You Can Do Both

I watched Mona Lisa Smile last night. I’d seen it once before, but didn’t remember much of it. One scene in particular stuck out to me. This one right here (the first two minutes):

Now, I don’t normally talk about things that may be deemed controversial on here (or maybe I do and just don’t know it!), and I know that this movie is set in the early-mid 50s when the roles of women were very different and would soon be changing, but I just felt like Julia Robert’s line “You can do both” was too simple — it made it sound too easy. I tried talking about it with Marc before bed last night, but all I really got from him (he was trying to read a book at the time) was that she may not be saying it’s easy, just that it’s possible to do both.

A couple things to say, I guess. First of all, it depends on what your definition of “both” is. To some people “both” is having a job/career and having your children in daycare until they are school-aged (and possibly even then in those work hours before and after school as well). “Both” may be working part-time and being home when your children are home. “Both” may be doing a Norwex or Tupperware (Man, I love Tupperware!) kind of business in the evenings when your husband’s around to watch the kids.

When I think of what “both” is: having a career and raising kids, I just don’t see how you can really do both fully. And that’s simply a matter of the logistics of time. Both take time. Both take daytime hours time. And you cannot be a lawyer at a law firm (like the girl in the movie was hoping to do) and be taking care of your kids at the same time. At least not full-time. Not that I think women are or should be destined to being at home or being the standard part-time receptionists for the rest of their lives. I’m simply saying that having both a career and family full-time cannot be done. Your obligations will have to be divided because your time will have to be divided. I’m not making a moral judgment on how women choose to divide their time, but when Julia so off-handedly said “You can do both”, it didn’t seem to grasp the scope of what that means and the sacrifices (and, let’s be honest, exhaustion) that can mean.

Later Marc said to me, “But you’re doing both”, to which I replied, “But that’s precisely the point! My circumstances are so unique!” I feel so lucky that my life has somehow turned out the way it has. I got my degree right out of high school. I started my Masters but when I realized I would need to do a multiple-year PhD for that Masters to have any value, and since we always said we wanted to have kids when we were young, Marc and I both quit our Masters and promptly began procreating. I always said, “I’ll whip out the kids and then decide what I want to be.” But then I didn’t really think about it. And, certainly, my priorities changed too.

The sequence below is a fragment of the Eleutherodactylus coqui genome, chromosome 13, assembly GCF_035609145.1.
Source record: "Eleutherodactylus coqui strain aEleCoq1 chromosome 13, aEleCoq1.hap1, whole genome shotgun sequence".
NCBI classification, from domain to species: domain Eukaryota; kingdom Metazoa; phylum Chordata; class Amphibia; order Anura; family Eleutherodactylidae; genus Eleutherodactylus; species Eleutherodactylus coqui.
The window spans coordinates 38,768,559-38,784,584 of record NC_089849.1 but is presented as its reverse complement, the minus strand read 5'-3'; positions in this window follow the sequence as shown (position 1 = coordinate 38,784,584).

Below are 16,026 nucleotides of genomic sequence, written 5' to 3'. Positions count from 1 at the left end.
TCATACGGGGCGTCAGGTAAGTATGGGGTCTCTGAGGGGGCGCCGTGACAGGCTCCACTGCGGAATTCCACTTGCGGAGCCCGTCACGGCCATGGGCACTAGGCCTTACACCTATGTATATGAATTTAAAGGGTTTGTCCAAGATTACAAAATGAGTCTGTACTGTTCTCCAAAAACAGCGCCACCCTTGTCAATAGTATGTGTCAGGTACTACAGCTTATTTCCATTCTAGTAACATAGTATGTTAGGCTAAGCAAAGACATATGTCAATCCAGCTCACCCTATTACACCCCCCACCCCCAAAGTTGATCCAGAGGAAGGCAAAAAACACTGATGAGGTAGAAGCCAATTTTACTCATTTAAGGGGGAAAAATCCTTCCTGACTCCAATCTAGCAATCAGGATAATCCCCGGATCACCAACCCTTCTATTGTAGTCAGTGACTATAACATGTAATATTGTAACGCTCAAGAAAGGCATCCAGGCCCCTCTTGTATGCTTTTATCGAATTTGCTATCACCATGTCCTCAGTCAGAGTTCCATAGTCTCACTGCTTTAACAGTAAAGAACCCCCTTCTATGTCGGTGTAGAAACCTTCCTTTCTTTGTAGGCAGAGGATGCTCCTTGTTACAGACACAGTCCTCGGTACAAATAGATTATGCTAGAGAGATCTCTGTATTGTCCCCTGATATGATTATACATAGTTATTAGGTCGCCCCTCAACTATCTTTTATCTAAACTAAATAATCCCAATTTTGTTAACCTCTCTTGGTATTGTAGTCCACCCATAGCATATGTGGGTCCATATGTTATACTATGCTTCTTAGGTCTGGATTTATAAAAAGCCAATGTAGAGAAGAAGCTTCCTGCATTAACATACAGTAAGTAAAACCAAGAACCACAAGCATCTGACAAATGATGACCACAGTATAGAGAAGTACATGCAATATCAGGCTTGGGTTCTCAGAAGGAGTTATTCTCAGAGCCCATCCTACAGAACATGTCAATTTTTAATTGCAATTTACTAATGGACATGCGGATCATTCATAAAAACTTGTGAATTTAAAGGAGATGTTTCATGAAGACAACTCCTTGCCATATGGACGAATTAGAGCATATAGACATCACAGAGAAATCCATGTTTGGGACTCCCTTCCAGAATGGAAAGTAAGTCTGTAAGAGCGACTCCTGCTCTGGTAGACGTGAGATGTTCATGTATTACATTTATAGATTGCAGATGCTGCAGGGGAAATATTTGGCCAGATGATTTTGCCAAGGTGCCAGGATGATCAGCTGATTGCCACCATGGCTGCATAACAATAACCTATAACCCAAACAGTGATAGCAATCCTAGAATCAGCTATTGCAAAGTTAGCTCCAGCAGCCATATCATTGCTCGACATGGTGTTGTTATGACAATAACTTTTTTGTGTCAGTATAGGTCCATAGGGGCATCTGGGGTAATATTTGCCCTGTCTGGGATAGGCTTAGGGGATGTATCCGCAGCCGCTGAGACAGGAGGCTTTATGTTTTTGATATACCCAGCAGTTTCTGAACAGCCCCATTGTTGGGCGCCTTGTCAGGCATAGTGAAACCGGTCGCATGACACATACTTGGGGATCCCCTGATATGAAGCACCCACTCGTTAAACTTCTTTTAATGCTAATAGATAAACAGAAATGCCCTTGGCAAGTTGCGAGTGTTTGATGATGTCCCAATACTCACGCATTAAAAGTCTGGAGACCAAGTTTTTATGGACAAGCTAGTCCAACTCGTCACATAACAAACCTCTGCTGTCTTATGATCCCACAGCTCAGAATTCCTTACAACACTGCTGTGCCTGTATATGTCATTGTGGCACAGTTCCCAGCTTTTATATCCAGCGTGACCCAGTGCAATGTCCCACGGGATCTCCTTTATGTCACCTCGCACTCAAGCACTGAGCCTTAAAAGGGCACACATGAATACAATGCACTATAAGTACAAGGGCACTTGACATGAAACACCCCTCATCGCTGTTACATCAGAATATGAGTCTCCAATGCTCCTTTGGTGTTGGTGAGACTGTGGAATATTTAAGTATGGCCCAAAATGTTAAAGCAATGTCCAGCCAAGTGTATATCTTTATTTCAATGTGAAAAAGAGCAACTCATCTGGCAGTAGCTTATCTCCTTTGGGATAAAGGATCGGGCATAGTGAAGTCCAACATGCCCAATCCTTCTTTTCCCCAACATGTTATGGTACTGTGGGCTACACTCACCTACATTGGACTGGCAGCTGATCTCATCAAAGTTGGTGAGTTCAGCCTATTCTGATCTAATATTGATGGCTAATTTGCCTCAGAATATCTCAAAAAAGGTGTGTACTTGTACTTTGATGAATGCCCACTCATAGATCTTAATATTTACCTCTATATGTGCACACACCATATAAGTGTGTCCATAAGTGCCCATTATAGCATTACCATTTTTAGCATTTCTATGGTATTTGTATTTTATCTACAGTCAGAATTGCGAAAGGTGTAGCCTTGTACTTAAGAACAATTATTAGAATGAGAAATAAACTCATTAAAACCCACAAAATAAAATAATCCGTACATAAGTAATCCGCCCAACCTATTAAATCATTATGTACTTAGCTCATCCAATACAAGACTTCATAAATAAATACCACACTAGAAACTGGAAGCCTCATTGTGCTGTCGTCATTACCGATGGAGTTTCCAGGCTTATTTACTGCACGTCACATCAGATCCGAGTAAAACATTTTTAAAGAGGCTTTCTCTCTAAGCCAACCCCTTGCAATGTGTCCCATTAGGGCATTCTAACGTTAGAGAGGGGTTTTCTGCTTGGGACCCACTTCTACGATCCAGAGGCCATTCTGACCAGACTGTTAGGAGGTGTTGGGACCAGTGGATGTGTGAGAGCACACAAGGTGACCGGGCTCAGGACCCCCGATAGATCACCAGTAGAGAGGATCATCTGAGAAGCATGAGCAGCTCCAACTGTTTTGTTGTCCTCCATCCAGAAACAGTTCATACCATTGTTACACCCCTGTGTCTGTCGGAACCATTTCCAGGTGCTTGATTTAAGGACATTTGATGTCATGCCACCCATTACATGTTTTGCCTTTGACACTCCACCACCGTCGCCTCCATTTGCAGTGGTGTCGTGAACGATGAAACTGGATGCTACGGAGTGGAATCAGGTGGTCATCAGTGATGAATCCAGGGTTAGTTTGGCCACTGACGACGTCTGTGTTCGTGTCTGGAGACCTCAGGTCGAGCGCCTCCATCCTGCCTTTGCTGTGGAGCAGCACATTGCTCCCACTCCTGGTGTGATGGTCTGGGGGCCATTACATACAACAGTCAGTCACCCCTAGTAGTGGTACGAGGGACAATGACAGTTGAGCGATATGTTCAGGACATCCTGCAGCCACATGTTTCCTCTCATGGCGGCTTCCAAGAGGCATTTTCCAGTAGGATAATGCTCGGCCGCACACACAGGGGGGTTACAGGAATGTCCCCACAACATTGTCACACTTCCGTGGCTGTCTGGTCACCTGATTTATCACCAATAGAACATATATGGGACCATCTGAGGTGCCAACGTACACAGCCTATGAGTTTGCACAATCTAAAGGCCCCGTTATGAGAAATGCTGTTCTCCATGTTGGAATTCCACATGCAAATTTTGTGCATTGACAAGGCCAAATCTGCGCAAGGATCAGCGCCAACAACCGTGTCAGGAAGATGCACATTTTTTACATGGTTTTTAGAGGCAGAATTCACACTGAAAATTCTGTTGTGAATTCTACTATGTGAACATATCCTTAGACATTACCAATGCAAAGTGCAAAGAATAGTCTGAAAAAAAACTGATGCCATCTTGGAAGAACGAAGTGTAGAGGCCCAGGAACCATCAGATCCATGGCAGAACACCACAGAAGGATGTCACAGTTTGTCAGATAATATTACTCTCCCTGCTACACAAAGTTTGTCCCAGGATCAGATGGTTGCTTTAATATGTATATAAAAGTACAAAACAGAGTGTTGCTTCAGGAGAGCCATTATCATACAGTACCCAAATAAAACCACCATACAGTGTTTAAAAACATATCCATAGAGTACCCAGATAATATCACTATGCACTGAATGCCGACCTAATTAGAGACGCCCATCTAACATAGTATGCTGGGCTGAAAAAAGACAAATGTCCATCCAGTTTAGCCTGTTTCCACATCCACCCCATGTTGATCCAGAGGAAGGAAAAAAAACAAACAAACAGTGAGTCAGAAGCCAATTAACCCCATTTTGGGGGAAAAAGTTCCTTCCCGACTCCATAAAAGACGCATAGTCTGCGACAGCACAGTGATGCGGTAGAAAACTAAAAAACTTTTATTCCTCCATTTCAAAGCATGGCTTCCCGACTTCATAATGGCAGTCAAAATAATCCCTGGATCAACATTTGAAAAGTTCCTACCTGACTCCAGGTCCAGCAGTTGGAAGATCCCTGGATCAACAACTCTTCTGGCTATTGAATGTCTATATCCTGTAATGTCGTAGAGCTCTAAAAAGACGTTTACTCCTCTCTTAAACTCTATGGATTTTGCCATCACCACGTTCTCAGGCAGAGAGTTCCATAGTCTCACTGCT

I mean, I would be a really good lawyer. My dad’s a lawyer. I’ve a got a practice sitting there if I want it. It could be mine in three years, if I wanted it. But I just can’t. If I hadn’t had kids and Marc had chosen something that would keep us in Prince Albert for our lives, maybe I would’ve done that. But I just didn’t want to. I also knew I didn’t want to be stressed for the rest of my life and be bringing several briefcases home every night and talk to my family while glancing down at a file (no offense dad — you are a great multi-tasker), but I just didn’t want the stress.

And I didn’t have my mind made up for a long time, until one night it struck me that I might have just the right personality, strengths, and passions to be a counsellor. Now, as of this semester, I’m only five classes into this Masters degree, but so far I think it’s a good fit. And with Marc being in school and me taking part-time classes, the kids are always with one of us. And I should be done the degree the year Olivia’s in kindergarten, after which I can hopefully counsel part-time, or at least flexibly and mostly in school hours. We’ll see how it all pans out, but that’s the plan. And I feel very fortunate to be able to pursue this career and be around for my kids. But I don’t know of many women who have stories like mine.